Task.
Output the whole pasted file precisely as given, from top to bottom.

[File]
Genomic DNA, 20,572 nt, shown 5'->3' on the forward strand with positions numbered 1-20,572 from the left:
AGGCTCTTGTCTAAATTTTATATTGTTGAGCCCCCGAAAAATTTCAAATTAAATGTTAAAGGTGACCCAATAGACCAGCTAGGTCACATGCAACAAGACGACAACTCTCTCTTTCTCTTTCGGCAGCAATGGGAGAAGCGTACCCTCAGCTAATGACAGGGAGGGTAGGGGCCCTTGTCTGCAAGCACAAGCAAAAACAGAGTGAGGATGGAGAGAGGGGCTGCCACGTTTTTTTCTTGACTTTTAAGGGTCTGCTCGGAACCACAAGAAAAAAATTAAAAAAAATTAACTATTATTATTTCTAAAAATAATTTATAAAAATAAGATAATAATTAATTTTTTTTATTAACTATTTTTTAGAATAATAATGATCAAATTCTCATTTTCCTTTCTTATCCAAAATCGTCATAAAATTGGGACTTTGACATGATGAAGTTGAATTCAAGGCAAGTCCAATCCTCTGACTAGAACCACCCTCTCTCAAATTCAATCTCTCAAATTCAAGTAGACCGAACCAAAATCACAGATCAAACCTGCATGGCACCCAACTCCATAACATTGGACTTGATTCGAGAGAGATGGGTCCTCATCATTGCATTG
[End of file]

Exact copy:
Genomic DNA, 20,572 nt, shown 5'->3' on the forward strand with positions numbered 1-20,572 from the left:
AGGCTCTTGTCTAAATTTTATATTGTTGAGCCCCCGAAAAATTTCAAATTAAATGTTAAAGGTGACCCAATAGACCAGCTAGGTCACATGCAACAAGACGACAACTCTCTCTTTCTCTTTCGGCAGCAATGGGAGAAGCGTACCCTCAGCTAATGACAGGGAGGGTAGGGGCCCTTGTCTGCAAGCACAAGCAAAAACAGAGTGAGGATGGAGAGAGGGGCTGCCACGTTTTTTTCTTGACTTTTAAGGGTCTGCTCGGAACCACAAGAAAAAAATTAAAAAAAATTAACTATTATTATTTCTAAAAATAATTTATAAAAATAAGATAATAATTAATTTTTTTTATTAACTATTTTTTAGAATAATAATGATCAAATTCTCATTTTCCTTTCTTATCCAAAATCGTCATAAAATTGGGACTTTGACATGATGAAGTTGAATTCAAGGCAAGTCCAATCCTCTGACTAGAACCACCCTCTCTCAAATTCAATCTCTCAAATTCAAGTAGACCGAACCAAAATCACAGATCAAACCTGCATGGCACCCAACTCCATAACATTGGACTTGATTCGAGAGAGATGGGTCCTCATCATTGCATTG